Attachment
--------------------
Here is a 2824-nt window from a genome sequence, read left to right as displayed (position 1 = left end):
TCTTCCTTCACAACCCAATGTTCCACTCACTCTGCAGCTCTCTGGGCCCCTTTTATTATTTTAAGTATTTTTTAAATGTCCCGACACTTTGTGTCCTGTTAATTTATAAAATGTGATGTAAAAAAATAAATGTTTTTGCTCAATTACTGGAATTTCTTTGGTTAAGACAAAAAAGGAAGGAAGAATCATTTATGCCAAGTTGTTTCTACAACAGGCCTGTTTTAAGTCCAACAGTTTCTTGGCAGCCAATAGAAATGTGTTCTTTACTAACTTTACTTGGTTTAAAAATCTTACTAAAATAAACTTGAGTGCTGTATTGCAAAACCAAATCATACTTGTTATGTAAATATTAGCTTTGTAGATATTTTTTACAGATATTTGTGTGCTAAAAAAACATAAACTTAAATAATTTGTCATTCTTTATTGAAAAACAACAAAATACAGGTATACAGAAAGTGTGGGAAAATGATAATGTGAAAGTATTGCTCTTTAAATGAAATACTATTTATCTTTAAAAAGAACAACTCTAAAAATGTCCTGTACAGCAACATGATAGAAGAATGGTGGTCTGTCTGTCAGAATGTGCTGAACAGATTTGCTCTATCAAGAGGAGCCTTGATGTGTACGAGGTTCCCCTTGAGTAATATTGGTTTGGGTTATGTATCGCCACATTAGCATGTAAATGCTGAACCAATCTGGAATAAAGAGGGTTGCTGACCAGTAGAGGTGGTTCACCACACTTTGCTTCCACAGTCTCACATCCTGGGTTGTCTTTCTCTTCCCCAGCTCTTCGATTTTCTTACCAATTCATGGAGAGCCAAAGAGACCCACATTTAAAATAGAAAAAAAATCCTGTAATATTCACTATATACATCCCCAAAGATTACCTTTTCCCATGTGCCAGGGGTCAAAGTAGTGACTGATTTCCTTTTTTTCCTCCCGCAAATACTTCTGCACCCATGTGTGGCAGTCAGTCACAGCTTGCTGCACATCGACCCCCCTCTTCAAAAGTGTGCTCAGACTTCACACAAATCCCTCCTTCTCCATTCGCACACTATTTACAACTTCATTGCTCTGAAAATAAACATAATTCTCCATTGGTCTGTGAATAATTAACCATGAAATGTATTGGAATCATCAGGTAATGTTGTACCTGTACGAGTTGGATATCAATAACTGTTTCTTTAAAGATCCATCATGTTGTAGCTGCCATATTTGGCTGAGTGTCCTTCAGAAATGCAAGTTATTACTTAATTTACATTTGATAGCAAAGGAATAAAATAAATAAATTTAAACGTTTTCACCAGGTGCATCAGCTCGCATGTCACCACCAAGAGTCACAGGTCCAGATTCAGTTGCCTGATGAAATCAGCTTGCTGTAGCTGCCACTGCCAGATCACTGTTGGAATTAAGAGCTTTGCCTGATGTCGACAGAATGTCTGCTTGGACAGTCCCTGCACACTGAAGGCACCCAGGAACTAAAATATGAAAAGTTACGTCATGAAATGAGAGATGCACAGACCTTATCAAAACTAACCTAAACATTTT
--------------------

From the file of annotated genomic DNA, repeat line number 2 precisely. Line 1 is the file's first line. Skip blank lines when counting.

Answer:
TCTTCCTTCACAACCCAATGTTCCACTCACTCTGCAGCTCTCTGGGCCCCTTTTATTATTTTAAGTATTTTTTAAATGTCCCGACACTTTGTGTCCTGTTAATTTATAAAATGTGATGTAAAAAAATAAATGTTTTTGCTCAATTACTGGAATTTCTTTGGTTAAGACAAAAAAGGAAGGAAGAATCATTTATGCCAAGTTGTTTCTACAACAGGCCTGTTTTAAGTCCAACAGTTTCTTGGCAGCCAATAGAAATGTGTTCTTTACTAACTTTACTTGGTTTAAAAATCTTACTAAAATAAACTTGAGTGCTGTATTGCAAAACCAAATCATACTTGTTATGTAAATATTAGCTTTGTAGATATTTTTTACAGATATTTGTGTGCTAAAAAAACATAAACTTAAATAATTTGTCATTCTTTATTGAAAAACAACAAAATACAGGTATACAGAAAGTGTGGGAAAATGATAATGTGAAAGTATTGCTCTTTAAATGAAATACTATTTATCTTTAAAAAGAACAACTCTAAAAATGTCCTGTACAGCAACATGATAGAAGAATGGTGGTCTGTCTGTCAGAATGTGCTGAACAGATTTGCTCTATCAAGAGGAGCCTTGATGTGTACGAGGTTCCCCTTGAGTAATATTGGTTTGGGTTATGTATCGCCACATTAGCATGTAAATGCTGAACCAATCTGGAATAAAGAGGGTTGCTGACCAGTAGAGGTGGTTCACCACACTTTGCTTCCACAGTCTCACATCCTGGGTTGTCTTTCTCTTCCCCAGCTCTTCGATTTTCTTACCAATTCATGGAGAGCCAAAGAGACCCACATTTAAAATAGAAAAAAAATCCTGTAATATTCACTATATACATCCCCAAAGATTACCTTTTCCCATGTGCCAGGGGTCAAAGTAGTGACTGATTTCCTTTTTTTCCTCCCGCAAATACTTCTGCACCCATGTGTGGCAGTCAGTCACAGCTTGCTGCACATCGACCCCCCTCTTCAAAAGTGTGCTCAGACTTCACACAAATCCCTCCTTCTCCATTCGCACACTATTTACAACTTCATTGCTCTGAAAATAAACATAATTCTCCATTGGTCTGTGAATAATTAACCATGAAATGTATTGGAATCATCAGGTAATGTTGTACCTGTACGAGTTGGATATCAATAACTGTTTCTTTAAAGATCCATCATGTTGTAGCTGCCATATTTGGCTGAGTGTCCTTCAGAAATGCAAGTTATTACTTAATTTACATTTGATAGCAAAGGAATAAAATAAATAAATTTAAACGTTTTCACCAGGTGCATCAGCTCGCATGTCACCACCAAGAGTCACAGGTCCAGATTCAGTTGCCTGATGAAATCAGCTTGCTGTAGCTGCCACTGCCAGATCACTGTTGGAATTAAGAGCTTTGCCTGATGTCGACAGAATGTCTGCTTGGACAGTCCCTGCACACTGAAGGCACCCAGGAACTAAAATATGAAAAGTTACGTCATGAAATGAGAGATGCACAGACCTTATCAAAACTAACCTAAACATTTT